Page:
Jane Friedman (@JaneFriedman) writes a long post discussing the question Do Publishers Need to Offer More Value to Authors? The key word here is “need” and the underlying question is who has the need. To summarize the piece, Jane says that while authors would like publishers, particularly the “Big 6” publishers, to provide more author-centered service, publishers do not yet see the need to do that, and until they do—and she believes they never will—they won’t. Depressing? Maybe. A case for more and more self- and e-publishing? Probably.

OK, enough depressing stuff. Let’s have some

FUN

Could you write your own memoir in just six words? That’s Rachelle Gardner’s (@RachelleGardner) challenge to her readers in Too Much Coffee? No Such Thing, which, by the way, is hers.

Bad reviews are depressing, right? But what about, in the scope of history, they also turn out to be wrong—really wrong? Enter Robert Bruce (@robertbruce76) of 101 Books, excerpting some such reviews from a longer list on Flavor Wire, in “Mr. Scott Fitzgerald deserves a good shaking.” It’s interesting to note how many of these reviews come from the New York “Literary” circles. Guaranteed to raise a smile.

And finally, John Vorhaus (@TrueFactBarFact) complains about (with tongue planted firmly in cheek—I think), then engages in Verbing the Nouns on Writer Unboxed. This is all about playing with words to create our unique writer’s voice, and while it’s laugh-out-loud funny, there’s also a serious point to it. (I know, I know: how disappointing. J)

What Great Stuff have you discovered? Let us know in the Comments.

Great Stuff on the Writers’ Blogs, September 27 and 28, 2012

I have just a few pieces for you today, so let’s get right to them.

CRAFT

Ken Myers guest posts on KM Weiland’s (@KMWeiland) WORDplay blog about the 5 Characters Every Writer Needs to Master. The first couple are no surprise—the protagonist and antagonist—but the other three might be, depending on genre: the comic relief, the sage, and the love interest. A wise old sage in a thriller? Could be. Check out the post to see how.

BUSINESS

The title of Dan Blank’s (@DanBlank) Writer Unboxed post, Buy My Book! Buy My Book! Buy My Book! (the value or repetition), might seem to be a huge turn-off, but that’s exactly what he addresses: how to productively use repetition in marketing your book, especially on social media, without coming across as desperate or a total sleazeball. I picked up an idea I’m going to start using today.

On less happy news, Victoria Strauss (@victoriastrauss) announces on Writer Beware® Blogs: Class Action Lawsuit Against PublishAmerica Dismissed. While I have to agree with her that the suit was perhaps not well designed in the first place and that the plaintiffs and their law firm may have given up too soon in the second, the fundamental point is that the authors who joined the class action—let’s be honest here—should have known better than to sign with PA or should have been more business-savvy.

Ugh. Enough bad news. Let’s end with something

FUN

John Vorhaus’ (@TrueFactBarFact) Writer Unboxed post My Grandfather’s Syntax is pure fun. Malapropisms and mixed metaphors galore. If you’re not at least smiling, if not laughing out loud, by the end of this, well, what can make you smile?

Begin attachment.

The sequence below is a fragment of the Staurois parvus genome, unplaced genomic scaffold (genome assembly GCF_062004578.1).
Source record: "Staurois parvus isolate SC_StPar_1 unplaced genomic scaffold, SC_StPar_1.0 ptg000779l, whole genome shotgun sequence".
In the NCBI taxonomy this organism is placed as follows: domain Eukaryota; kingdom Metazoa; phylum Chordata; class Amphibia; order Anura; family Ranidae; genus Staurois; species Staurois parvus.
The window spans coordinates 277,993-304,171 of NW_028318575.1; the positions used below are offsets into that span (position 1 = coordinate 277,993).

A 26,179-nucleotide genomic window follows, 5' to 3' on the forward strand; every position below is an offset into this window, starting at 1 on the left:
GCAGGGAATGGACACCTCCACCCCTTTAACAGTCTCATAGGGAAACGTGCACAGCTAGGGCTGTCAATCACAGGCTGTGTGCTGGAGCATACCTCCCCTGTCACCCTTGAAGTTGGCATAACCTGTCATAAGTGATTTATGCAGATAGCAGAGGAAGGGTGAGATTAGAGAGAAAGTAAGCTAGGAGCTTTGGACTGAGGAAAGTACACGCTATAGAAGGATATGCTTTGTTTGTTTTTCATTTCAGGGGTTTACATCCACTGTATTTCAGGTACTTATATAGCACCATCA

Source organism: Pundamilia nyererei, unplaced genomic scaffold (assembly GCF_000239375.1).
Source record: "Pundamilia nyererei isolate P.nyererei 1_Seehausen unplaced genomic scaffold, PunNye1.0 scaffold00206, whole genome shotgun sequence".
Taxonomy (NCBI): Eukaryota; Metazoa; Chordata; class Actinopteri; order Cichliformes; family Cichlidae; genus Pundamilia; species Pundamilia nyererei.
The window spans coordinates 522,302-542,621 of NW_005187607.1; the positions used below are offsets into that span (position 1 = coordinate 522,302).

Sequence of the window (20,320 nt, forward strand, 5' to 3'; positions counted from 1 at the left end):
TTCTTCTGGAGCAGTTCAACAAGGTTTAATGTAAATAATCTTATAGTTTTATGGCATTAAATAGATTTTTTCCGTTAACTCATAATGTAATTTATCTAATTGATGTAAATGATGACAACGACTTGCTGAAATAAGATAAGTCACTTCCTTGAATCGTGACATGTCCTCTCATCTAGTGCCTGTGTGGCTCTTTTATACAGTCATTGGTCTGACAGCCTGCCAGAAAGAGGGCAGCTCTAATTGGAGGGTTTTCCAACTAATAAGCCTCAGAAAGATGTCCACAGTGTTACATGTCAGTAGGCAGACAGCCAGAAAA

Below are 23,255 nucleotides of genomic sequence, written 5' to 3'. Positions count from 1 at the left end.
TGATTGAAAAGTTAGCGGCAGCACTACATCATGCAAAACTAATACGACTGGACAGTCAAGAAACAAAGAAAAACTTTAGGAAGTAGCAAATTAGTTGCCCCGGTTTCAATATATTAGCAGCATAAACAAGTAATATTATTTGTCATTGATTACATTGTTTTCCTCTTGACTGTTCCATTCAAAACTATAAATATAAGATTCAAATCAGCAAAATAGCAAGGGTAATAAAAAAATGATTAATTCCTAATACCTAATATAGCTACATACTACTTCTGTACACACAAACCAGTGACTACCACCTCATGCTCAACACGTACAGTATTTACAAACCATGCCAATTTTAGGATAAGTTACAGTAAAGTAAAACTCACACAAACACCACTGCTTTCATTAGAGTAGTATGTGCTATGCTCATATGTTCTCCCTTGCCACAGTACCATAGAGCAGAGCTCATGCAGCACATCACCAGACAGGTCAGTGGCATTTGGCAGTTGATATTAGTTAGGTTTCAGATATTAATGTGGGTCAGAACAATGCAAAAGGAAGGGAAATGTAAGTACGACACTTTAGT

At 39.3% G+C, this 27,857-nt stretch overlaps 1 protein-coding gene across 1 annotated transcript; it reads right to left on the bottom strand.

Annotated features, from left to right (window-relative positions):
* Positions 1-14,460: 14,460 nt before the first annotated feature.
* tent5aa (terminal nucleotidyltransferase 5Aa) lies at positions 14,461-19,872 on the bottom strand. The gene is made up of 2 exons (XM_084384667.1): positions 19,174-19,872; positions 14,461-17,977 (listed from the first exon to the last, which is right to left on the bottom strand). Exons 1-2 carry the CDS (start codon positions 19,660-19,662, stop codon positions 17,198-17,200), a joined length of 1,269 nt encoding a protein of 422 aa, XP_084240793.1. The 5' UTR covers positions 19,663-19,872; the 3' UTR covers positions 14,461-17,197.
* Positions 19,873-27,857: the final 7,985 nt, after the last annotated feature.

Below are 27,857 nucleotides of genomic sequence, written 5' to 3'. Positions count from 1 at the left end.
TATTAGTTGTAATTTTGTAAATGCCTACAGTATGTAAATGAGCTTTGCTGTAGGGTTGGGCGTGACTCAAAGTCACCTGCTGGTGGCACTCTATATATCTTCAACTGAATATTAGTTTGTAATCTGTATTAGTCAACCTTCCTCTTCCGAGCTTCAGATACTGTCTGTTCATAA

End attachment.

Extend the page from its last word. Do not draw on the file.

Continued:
Great Stuff on the Writers’ Blogs, September 14-24 bonus edition

As they say on TV, we’re back, and time to finish getting caught up with the great stuff that came out during my 10 day hiatus. Let’s start to finish with a few more posts on

CRAFT

Adverbs. We’re told they’re almost entirely unnecessary, the nearly useless crutches of the totally hack writer who’s completely unable to come up with exactly the right word. And yet…KM Weiland (@KMWeiland) has a couple different takes on adverbs.

  • The first take, Why the Adverb Isn’t as Dead as Mark Twain Would Like discusses just that. But just for fun (and I’d like to think this was intentional on her part) see how many adverbs you can find in the transcript or catch in the video. Sometimes, indeed, a writer uses adverbs, um, purposefully.
  • And to make just that point, Neil Abbott (@NeilAbbott) writes a counterpoint post on WORDplay that tells you how to Use Adverbs to Create Music for Your Readers’ Ears. What??? Music? Sure, Abbott says. Pick an adverb for its sound or its symbolism. Either use adds something to the work. Then he offers this excellent test for whether an adverb is needed or not, taught him by his first creative writing professor: “How can (some antecedent [the verb]) be (its modifier [the adverb])?” If you can’t answer the question, delete the modifier.

Peter Salomon (@petersalomon) has an interesting post on The Bookshelf Muse in which he describes for the new author what to do after the first draft is done. His key: Attitude Is Everything. Attitude? About what? Well, lots of things but especially about the process of revision. A first draft is just that–the FIRST of many DRAFTS, not the final product. So, Salomon says, learning to love the revision process, after letting the draft sit for a while, is going to be the key to getting to a quality final.

Finally for this section is a thought-provoking piece by Lisa Cron (@LisaCron) on what she considers The Biggest Mistake Writers Make and How to Avoid It. The biggest mistake, eh? What might that be? According to Cron, it’s not know what a story is. Gee, you’d think that would be pretty obvious, and yet… Here’s Cron’s definition: “A story is how what happens (the plot) affects someone (the protagonist) in pursuit of a difficult goal (the story question) and how he or she changes as a result (which is what the story is actually about).” (Italics hers.) “In other words,” she goes on, “story is internal, not external.” Note that she doesn’t say “literary stories,” but “story.” Any story, no matter what genre.